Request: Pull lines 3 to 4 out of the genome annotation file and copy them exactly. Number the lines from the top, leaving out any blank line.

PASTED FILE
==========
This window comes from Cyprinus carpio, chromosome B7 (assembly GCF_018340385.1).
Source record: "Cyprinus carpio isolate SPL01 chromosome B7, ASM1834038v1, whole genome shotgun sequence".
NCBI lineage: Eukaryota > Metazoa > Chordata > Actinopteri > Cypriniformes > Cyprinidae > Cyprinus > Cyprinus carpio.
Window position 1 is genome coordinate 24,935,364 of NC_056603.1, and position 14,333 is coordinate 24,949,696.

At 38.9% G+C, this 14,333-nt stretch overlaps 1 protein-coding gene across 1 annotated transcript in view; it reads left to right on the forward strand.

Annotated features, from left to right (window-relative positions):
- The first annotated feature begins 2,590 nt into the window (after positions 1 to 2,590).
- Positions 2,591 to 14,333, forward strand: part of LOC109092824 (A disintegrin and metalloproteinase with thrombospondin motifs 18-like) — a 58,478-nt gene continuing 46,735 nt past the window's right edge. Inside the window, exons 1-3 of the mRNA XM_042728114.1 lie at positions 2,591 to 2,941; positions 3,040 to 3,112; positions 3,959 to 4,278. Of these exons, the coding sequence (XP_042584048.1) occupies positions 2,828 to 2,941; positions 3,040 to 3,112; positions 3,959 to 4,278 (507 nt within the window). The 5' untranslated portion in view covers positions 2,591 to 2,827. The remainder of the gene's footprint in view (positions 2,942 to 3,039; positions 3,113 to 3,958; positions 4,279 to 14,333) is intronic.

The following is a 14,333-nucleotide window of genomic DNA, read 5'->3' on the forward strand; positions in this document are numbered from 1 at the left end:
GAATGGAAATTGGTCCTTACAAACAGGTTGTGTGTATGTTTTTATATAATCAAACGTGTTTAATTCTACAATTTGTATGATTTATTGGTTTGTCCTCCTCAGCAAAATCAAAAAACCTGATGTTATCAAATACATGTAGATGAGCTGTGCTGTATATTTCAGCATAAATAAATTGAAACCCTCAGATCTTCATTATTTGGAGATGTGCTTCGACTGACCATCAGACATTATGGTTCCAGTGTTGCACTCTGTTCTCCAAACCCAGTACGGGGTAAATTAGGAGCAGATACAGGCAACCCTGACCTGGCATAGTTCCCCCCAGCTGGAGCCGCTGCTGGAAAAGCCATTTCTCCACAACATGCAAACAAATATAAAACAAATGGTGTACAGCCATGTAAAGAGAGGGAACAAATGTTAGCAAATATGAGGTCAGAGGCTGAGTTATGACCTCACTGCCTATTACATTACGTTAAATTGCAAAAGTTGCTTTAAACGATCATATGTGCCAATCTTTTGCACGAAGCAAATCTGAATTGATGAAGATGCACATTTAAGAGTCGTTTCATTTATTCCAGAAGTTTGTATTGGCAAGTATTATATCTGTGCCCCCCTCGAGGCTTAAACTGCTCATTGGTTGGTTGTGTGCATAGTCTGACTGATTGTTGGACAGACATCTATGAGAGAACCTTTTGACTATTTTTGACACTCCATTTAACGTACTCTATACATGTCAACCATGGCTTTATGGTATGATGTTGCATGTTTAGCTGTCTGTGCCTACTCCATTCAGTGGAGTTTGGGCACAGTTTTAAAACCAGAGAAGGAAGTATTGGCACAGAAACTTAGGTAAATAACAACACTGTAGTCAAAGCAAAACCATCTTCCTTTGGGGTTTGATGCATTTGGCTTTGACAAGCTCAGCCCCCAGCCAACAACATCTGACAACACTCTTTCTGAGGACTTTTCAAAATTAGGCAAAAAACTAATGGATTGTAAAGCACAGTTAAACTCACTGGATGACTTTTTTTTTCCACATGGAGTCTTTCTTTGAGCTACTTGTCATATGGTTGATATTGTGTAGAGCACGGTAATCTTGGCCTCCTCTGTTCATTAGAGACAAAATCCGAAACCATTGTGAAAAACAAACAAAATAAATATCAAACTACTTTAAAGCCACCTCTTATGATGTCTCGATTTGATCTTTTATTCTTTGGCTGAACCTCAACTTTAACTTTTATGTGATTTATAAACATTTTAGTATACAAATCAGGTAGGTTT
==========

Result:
NCBI lineage: Eukaryota > Metazoa > Chordata > Actinopteri > Cypriniformes > Cyprinidae > Cyprinus > Cyprinus carpio.
Window position 1 is genome coordinate 24,935,364 of NC_056603.1, and position 14,333 is coordinate 24,949,696.